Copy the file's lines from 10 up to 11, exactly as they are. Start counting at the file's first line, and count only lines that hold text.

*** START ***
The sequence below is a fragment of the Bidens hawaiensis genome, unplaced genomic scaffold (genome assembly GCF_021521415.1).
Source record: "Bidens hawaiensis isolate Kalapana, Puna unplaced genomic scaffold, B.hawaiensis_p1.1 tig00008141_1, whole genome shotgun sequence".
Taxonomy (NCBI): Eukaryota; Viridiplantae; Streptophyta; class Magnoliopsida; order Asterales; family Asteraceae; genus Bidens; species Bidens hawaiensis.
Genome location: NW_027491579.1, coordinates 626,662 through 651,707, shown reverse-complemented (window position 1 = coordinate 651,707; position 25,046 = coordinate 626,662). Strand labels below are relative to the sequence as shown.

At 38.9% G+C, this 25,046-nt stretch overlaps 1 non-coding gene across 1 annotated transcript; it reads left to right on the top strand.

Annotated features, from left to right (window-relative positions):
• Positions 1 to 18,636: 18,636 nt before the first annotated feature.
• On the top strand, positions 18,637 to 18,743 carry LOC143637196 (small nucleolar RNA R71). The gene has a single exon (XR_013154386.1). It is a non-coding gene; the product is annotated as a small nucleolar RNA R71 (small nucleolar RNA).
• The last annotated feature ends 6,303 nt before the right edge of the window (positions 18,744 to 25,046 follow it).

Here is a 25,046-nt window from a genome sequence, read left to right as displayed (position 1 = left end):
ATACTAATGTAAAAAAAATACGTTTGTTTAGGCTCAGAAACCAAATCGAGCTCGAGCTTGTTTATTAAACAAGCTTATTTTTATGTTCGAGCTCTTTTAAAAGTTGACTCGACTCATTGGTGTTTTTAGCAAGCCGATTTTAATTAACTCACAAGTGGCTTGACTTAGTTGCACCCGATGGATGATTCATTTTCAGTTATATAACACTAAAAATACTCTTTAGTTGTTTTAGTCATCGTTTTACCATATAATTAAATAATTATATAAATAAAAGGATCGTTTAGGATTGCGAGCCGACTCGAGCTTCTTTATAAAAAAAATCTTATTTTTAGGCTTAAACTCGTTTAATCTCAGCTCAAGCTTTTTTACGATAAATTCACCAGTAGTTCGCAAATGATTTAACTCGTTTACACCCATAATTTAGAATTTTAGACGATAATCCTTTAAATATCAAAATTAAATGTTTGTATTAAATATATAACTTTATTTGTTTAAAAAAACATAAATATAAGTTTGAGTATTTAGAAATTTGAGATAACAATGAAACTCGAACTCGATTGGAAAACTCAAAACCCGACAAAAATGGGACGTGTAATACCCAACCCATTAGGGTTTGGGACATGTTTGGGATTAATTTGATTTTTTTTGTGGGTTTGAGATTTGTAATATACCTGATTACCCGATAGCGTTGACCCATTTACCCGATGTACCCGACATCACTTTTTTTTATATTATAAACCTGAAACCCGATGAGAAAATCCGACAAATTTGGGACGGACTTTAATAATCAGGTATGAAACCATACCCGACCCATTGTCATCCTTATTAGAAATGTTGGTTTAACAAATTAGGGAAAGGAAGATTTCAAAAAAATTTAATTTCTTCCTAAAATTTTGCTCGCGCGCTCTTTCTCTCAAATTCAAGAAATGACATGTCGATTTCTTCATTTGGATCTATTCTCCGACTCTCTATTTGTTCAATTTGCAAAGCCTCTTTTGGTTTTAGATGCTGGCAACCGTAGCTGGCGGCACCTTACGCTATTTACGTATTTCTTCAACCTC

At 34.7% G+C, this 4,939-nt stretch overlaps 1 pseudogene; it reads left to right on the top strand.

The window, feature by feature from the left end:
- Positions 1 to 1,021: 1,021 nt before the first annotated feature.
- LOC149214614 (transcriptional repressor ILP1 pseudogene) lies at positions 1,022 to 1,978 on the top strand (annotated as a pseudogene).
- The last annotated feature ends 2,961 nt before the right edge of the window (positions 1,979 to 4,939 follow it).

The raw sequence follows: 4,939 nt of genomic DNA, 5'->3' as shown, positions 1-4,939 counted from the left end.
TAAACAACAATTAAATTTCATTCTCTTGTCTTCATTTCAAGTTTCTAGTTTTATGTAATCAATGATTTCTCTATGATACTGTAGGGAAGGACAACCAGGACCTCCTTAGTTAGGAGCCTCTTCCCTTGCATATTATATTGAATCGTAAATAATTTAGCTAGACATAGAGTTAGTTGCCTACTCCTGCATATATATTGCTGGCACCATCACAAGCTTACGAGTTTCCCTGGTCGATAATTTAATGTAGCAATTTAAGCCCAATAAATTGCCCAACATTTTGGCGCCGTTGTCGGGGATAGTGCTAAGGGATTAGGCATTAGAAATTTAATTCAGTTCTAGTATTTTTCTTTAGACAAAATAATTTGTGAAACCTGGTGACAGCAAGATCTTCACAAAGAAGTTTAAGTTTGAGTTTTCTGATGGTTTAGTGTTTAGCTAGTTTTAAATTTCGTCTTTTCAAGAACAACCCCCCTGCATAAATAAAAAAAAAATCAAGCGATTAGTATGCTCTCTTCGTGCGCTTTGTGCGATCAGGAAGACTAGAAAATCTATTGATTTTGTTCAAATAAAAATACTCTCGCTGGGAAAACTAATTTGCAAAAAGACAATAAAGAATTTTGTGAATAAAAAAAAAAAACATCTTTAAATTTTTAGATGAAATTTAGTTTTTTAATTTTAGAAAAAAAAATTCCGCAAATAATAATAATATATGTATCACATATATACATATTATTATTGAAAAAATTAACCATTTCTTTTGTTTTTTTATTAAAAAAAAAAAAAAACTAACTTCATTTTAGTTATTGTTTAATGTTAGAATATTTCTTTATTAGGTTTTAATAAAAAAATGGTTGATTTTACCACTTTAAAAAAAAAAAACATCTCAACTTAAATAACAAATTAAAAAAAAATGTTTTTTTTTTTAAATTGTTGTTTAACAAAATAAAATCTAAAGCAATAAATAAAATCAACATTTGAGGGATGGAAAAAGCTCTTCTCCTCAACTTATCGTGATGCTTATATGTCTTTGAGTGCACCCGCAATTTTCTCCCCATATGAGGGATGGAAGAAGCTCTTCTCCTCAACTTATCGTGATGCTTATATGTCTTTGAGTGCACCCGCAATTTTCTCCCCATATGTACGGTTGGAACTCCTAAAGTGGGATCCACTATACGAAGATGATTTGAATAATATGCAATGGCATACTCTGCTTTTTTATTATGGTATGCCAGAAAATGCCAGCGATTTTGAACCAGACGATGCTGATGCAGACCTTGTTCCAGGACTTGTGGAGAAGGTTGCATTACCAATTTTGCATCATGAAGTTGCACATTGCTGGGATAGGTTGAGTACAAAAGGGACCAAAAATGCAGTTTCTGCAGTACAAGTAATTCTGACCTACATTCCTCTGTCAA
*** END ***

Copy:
Here is a 25,046-nt window from a genome sequence, read left to right as displayed (position 1 = left end):
ATACTAATGTAAAAAAAATACGTTTGTTTAGGCTCAGAAACCAAATCGAGCTCGAGCTTGTTTATTAAACAAGCTTATTTTTATGTTCGAGCTCTTTTAAAAGTTGACTCGACTCATTGGTGTTTTTAGCAAGCCGATTTTAATTAACTCACAAGTGGCTTGACTTAGTTGCACCCGATGGATGATTCATTTTCAGTTATATAACACTAAAAATACTCTTTAGTTGTTTTAGTCATCGTTTTACCATATAATTAAATAATTATATAAATAAAAGGATCGTTTAGGATTGCGAGCCGACTCGAGCTTCTTTATAAAAAAAATCTTATTTTTAGGCTTAAACTCGTTTAATCTCAGCTCAAGCTTTTTTACGATAAATTCACCAGTAGTTCGCAAATGATTTAACTCGTTTACACCCATAATTTAGAATTTTAGACGATAATCCTTTAAATATCAAAATTAAATGTTTGTATTAAATATATAACTTTATTTGTTTAAAAAAACATAAATATAAGTTTGAGTATTTAGAAATTTGAGATAACAATGAAACTCGAACTCGATTGGAAAACTCAAAACCCGACAAAAATGGGACGTGTAATACCCAACCCATTAGGGTTTGGGACATGTTTGGGATTAATTTGATTTTTTTTGTGGGTTTGAGATTTGTAATATACCTGATTACCCGATAGCGTTGACCCATTTACCCGATGTACCCGACATCACTTTTTTTTATATTATAAACCTGAAACCCGATGAGAAAATCCGACAAATTTGGGACGGACTTTAATAATCAGGTATGAAACCATACCCGACCCATTGTCATCCTTATTAGAAATGTTGGTTTAACAAATTAGGGAAAGGAAGATTTCAAAAAAATTTAATTTCTTCCTAAAATTTTGCTCGCGCGCTCTTTCTCTCAAATTCAAGAAATGACATGTCGATTTCTTCATTTGGATCTATTCTCCGACTCTCTATTTGTTCAATTTGCAAAGCCTCTTTTGGTTTTAGATGCTGGCAACCGTAGCTGGCGGCACCTTACGCTATTTACGTATTTCTTCAACCTC